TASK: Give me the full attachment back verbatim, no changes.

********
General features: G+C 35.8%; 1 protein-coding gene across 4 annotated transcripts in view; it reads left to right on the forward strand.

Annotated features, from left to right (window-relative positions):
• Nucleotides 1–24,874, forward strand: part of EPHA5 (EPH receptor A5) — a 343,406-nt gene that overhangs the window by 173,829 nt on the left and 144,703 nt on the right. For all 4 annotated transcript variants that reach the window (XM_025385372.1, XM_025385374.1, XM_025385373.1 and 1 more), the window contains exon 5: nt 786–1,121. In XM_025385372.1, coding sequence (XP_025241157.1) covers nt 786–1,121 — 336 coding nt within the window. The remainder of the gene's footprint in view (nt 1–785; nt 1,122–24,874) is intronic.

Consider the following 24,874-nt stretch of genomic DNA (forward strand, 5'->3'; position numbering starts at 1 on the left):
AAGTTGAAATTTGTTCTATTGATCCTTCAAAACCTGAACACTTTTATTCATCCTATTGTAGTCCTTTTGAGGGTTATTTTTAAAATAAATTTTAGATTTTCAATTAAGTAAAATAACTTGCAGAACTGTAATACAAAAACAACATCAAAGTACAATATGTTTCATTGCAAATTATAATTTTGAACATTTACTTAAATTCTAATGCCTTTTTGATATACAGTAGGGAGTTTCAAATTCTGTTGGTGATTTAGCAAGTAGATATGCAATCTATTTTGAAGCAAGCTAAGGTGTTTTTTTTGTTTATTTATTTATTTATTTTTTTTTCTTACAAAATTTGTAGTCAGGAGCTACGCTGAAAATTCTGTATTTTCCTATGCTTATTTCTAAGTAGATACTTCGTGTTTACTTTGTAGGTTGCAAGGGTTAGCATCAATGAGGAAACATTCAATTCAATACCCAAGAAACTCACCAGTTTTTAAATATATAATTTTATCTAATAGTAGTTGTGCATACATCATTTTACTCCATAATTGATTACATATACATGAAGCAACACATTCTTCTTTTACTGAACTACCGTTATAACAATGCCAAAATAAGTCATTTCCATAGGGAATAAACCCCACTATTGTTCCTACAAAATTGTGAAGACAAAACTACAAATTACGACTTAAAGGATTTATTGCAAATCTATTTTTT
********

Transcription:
General features: G+C 35.8%; 1 protein-coding gene across 4 annotated transcripts in view; it reads left to right on the forward strand.

Annotated features, from left to right (window-relative positions):
• Nucleotides 1–24,874, forward strand: part of EPHA5 (EPH receptor A5) — a 343,406-nt gene that overhangs the window by 173,829 nt on the left and 144,703 nt on the right. For all 4 annotated transcript variants that reach the window (XM_025385372.1, XM_025385374.1, XM_025385373.1 and 1 more), the window contains exon 5: nt 786–1,121. In XM_025385372.1, coding sequence (XP_025241157.1) covers nt 786–1,121 — 336 coding nt within the window. The remainder of the gene's footprint in view (nt 1–785; nt 1,122–24,874) is intronic.

Consider the following 24,874-nt stretch of genomic DNA (forward strand, 5'->3'; position numbering starts at 1 on the left):
AAGTTGAAATTTGTTCTATTGATCCTTCAAAACCTGAACACTTTTATTCATCCTATTGTAGTCCTTTTGAGGGTTATTTTTAAAATAAATTTTAGATTTTCAATTAAGTAAAATAACTTGCAGAACTGTAATACAAAAACAACATCAAAGTACAATATGTTTCATTGCAAATTATAATTTTGAACATTTACTTAAATTCTAATGCCTTTTTGATATACAGTAGGGAGTTTCAAATTCTGTTGGTGATTTAGCAAGTAGATATGCAATCTATTTTGAAGCAAGCTAAGGTGTTTTTTTTGTTTATTTATTTATTTATTTTTTTTTCTTACAAAATTTGTAGTCAGGAGCTACGCTGAAAATTCTGTATTTTCCTATGCTTATTTCTAAGTAGATACTTCGTGTTTACTTTGTAGGTTGCAAGGGTTAGCATCAATGAGGAAACATTCAATTCAATACCCAAGAAACTCACCAGTTTTTAAATATATAATTTTATCTAATAGTAGTTGTGCATACATCATTTTACTCCATAATTGATTACATATACATGAAGCAACACATTCTTCTTTTACTGAACTACCGTTATAACAATGCCAAAATAAGTCATTTCCATAGGGAATAAACCCCACTATTGTTCCTACAAAATTGTGAAGACAAAACTACAAATTACGACTTAAAGGATTTATTGCAAATCTATTTTTT